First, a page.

Schizoaffective Disorder - Diagnosis

Diagnosis

Diagnosis is based on the observed behavior of an individual while ill by a mental health professional, the self-reported experiences of the individual as well as abnormalities in behavior reported by family members, friends or co-workers to a psychiatrist, psychiatric nurse, social worker, psychologist or mental health counselor in a clinical assessment. There is a list of criteria that must be met for someone to be so diagnosed. These depend on both the presence and duration of certain signs and symptoms.

As discussed above, there are several psychiatric illnesses which may present with a similar range of psychotic symptoms; these include bipolar disorder with psychotic features, major depression with psychotic features, schizophrenia, drug intoxication, brief drug-induced psychosis, and schizophreniform disorder. These disorders need to be ruled out before a firm diagnosis of schizoaffective disorder can be made.

An initial assessment includes a comprehensive history and physical examination by a physician. Although there are no biological tests which confirm schizoaffective disorder, tests should be carried out to exclude medical illnesses which rarely may be associated with psychotic symptoms. These include blood tests measuring TSH to exclude hypo- or hyperthyroidism, basic electrolytes and serum calcium to rule out a metabolic disturbance, full blood count including ESR to rule out a systemic infection or chronic disease, and serology to exclude syphilis or HIV infection; two commonly ordered investigations are EEG to exclude epilepsy, and a CT scan of the head to exclude brain lesions. It is important to rule out a delirium which can be distinguished by visual hallucinations, acute onset and fluctuating level of consciousness and indicates an underlying medical illness.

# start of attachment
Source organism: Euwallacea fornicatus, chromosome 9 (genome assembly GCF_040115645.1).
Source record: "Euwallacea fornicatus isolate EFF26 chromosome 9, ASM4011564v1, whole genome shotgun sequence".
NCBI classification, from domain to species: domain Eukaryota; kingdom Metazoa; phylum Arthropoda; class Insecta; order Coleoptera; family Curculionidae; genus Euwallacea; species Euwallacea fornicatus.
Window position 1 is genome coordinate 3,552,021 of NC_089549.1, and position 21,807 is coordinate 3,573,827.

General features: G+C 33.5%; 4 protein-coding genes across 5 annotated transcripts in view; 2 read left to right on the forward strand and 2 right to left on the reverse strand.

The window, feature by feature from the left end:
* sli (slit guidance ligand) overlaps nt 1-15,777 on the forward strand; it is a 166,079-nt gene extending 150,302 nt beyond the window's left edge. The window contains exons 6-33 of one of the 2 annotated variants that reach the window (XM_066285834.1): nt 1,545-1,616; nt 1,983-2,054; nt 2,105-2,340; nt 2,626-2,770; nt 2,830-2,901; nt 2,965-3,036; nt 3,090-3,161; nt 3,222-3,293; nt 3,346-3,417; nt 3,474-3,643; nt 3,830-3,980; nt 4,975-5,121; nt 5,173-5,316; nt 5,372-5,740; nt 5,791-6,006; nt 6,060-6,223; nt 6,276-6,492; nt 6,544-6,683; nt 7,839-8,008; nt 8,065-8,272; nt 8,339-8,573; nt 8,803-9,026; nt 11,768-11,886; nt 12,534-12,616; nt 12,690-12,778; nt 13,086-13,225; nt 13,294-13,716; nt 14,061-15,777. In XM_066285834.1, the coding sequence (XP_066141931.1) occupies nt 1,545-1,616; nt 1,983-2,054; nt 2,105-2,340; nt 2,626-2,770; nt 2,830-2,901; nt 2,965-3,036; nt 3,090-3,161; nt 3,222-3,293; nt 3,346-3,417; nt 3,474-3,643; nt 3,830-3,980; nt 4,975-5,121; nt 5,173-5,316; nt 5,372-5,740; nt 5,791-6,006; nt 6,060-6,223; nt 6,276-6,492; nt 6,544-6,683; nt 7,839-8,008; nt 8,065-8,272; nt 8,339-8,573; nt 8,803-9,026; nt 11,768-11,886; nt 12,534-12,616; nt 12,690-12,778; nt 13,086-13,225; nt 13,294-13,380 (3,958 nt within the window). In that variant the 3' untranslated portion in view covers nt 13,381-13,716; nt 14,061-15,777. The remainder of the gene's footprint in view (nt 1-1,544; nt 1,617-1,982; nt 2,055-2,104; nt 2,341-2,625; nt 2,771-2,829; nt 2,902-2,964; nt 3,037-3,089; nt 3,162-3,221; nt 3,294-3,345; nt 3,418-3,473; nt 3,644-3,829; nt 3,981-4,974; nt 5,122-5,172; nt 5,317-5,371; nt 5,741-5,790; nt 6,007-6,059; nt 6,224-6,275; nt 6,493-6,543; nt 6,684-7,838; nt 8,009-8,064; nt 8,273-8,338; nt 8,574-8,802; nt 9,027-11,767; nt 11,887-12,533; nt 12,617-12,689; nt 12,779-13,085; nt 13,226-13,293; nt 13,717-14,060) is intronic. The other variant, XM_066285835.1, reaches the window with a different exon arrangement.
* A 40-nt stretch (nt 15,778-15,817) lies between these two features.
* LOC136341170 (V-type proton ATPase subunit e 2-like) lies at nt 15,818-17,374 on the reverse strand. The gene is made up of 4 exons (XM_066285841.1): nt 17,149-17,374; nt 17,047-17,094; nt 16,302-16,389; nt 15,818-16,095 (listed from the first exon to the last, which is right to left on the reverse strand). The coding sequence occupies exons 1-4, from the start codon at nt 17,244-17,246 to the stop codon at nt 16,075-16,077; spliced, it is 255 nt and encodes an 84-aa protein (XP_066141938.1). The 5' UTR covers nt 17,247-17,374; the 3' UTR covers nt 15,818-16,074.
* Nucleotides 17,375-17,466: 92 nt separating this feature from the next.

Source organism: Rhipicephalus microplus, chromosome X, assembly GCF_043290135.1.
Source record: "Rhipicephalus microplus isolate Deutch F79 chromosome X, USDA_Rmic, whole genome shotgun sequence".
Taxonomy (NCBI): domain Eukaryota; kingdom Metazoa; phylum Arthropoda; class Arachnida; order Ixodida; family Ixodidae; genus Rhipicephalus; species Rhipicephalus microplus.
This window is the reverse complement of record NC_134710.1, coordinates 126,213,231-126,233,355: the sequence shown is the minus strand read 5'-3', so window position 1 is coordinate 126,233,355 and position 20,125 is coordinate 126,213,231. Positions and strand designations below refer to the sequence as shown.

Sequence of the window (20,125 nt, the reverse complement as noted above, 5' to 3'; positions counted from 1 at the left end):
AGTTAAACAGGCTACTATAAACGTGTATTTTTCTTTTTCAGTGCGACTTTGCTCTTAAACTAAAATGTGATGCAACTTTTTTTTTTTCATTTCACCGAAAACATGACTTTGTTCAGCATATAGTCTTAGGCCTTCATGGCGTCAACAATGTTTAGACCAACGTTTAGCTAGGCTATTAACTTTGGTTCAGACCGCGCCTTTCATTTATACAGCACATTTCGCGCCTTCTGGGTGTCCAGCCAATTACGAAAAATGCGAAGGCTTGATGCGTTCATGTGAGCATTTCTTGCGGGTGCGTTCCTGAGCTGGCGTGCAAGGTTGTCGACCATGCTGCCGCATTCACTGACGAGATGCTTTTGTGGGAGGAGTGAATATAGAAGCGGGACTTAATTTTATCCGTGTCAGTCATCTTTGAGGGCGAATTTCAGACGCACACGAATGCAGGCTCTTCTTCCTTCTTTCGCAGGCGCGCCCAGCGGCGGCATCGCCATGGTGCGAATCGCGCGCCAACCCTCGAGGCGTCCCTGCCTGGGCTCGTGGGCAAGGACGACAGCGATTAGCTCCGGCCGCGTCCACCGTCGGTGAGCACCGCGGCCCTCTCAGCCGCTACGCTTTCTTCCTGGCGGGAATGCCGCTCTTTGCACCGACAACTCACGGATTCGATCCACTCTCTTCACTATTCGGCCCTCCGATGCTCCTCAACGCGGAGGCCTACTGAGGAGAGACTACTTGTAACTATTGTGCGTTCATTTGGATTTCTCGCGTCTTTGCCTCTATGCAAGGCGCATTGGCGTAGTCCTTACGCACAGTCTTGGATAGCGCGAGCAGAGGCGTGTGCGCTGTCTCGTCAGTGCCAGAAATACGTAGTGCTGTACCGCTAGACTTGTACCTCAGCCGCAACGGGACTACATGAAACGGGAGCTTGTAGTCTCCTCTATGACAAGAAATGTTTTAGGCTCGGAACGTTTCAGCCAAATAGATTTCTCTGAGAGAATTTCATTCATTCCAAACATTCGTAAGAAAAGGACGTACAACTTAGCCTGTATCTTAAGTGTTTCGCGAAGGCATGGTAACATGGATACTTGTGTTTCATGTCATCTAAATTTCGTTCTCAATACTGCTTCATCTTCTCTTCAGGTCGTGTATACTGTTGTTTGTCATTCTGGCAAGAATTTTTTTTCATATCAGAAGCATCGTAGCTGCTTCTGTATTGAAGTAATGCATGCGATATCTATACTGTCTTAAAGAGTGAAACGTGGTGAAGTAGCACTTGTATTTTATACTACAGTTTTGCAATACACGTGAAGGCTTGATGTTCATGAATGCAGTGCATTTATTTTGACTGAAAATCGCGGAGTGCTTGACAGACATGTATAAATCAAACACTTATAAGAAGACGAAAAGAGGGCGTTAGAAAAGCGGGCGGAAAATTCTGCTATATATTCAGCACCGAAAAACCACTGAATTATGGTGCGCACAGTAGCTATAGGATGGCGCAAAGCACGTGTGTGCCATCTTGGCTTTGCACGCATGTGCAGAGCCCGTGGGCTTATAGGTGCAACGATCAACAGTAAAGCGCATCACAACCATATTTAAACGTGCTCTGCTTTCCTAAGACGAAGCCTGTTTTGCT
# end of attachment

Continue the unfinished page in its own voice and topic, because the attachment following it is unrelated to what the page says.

Further blood tests are not generally repeated for relapse unless there is a specific medical indication. These may include serum BSL if olanzapine has previously been prescribed, thyroid function if lithium has previously been taken to rule out hypothyroidism, liver function tests if chlorpromazine has been prescribed, and CPK levels to exclude neuroleptic malignant syndrome. Assessment and treatment are usually done on an outpatient basis; admission to an inpatient facility is considered if there is a risk to self or others.

The most widely-used criteria for diagnosing schizoaffective disorder are from the American Psychiatric Association's Diagnostic and Statistical Manual of Mental Disorders, the current version being DSM-IV-TR.

Read more about this topic:  Schizoaffective Disorder

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